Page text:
, but provided very little argument as to why they are unbiblical , and zero proof as to how these things actually champion the ideologies above. For example, Tschetter and Feland list UNW’s mandatory bias training for staff and student leaders as something that “explicitly or implicitly endorses ideas of Social Justice and CRT.” But how is something as commonplace and uncontroversial as bias training an endorsement of Critical Race Theory? They do not give us an answer. The leaps one has to go through to first biblically prove that such an ideology is unequivocally evil and then empirically prove that bias training taken wholly from such an ideology is laughable. If Tschetter and Feland are condemning bias training, should they not also be condemning sexual harassment training based on the same arguments?
Readers of the petition should also be asking why Tschetter and Feland failed to include the very crux of their petition in the first place. It seems very odd to me that a petition that was the result of “careful and deliberate study,” “much prayer and consideration,” and was “reviewed and edited by several local pastors” did not even mention the one thing that makes a petition a petition: objective examples of things they want to see changed.
To be frank, I do not expect the 1500 words above to necessarily change anyone’s mind. If you have fully considered these issues and still believe that signing this petition was a good idea, then I guess we can agree to disagree–but only in part. Far be it for me to judge the thoughts and convictions of any person, so long as those beliefs do not result in actions that actively harm others. But I am convinced that this is exactly what this petition is doing, which brings me to my fourth and most important point.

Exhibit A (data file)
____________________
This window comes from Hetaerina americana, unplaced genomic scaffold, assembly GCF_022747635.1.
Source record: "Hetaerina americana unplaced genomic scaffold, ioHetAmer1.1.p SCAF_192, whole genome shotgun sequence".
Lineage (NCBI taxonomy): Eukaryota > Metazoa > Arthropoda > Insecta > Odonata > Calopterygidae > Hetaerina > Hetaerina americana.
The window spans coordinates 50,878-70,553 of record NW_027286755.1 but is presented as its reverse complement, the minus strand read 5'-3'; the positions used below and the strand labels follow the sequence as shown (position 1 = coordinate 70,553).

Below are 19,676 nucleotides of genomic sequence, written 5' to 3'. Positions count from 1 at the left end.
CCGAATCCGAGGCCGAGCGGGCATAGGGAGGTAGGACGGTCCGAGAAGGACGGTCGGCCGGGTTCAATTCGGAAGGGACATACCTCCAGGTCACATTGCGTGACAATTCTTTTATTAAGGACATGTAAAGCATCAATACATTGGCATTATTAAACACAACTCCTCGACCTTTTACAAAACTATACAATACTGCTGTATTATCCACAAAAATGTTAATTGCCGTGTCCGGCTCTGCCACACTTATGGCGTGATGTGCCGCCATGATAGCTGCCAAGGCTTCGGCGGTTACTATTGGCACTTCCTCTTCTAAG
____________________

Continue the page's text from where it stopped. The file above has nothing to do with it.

Trap 4: Believing You’re Free to be as Inconsiderate as You Want, so Long as You’re Speaking Truth
Near the beginning of the petition, Tschetter and Feland state:
We write not in anger nor in defiance, not out of prejudice nor malintent, not for attention or affirmation of man. We write not to bolster our reputations, assert some faux-intellectual superiority, or confound with needlessly complicated rhetoric. We do not demand anything; we write simply and solely intending to uphold and proclaim that which is true. We lay down our reputations, intellectual abilities, and vocabularies for that same purpose — to uphold the truth in a spirit of love.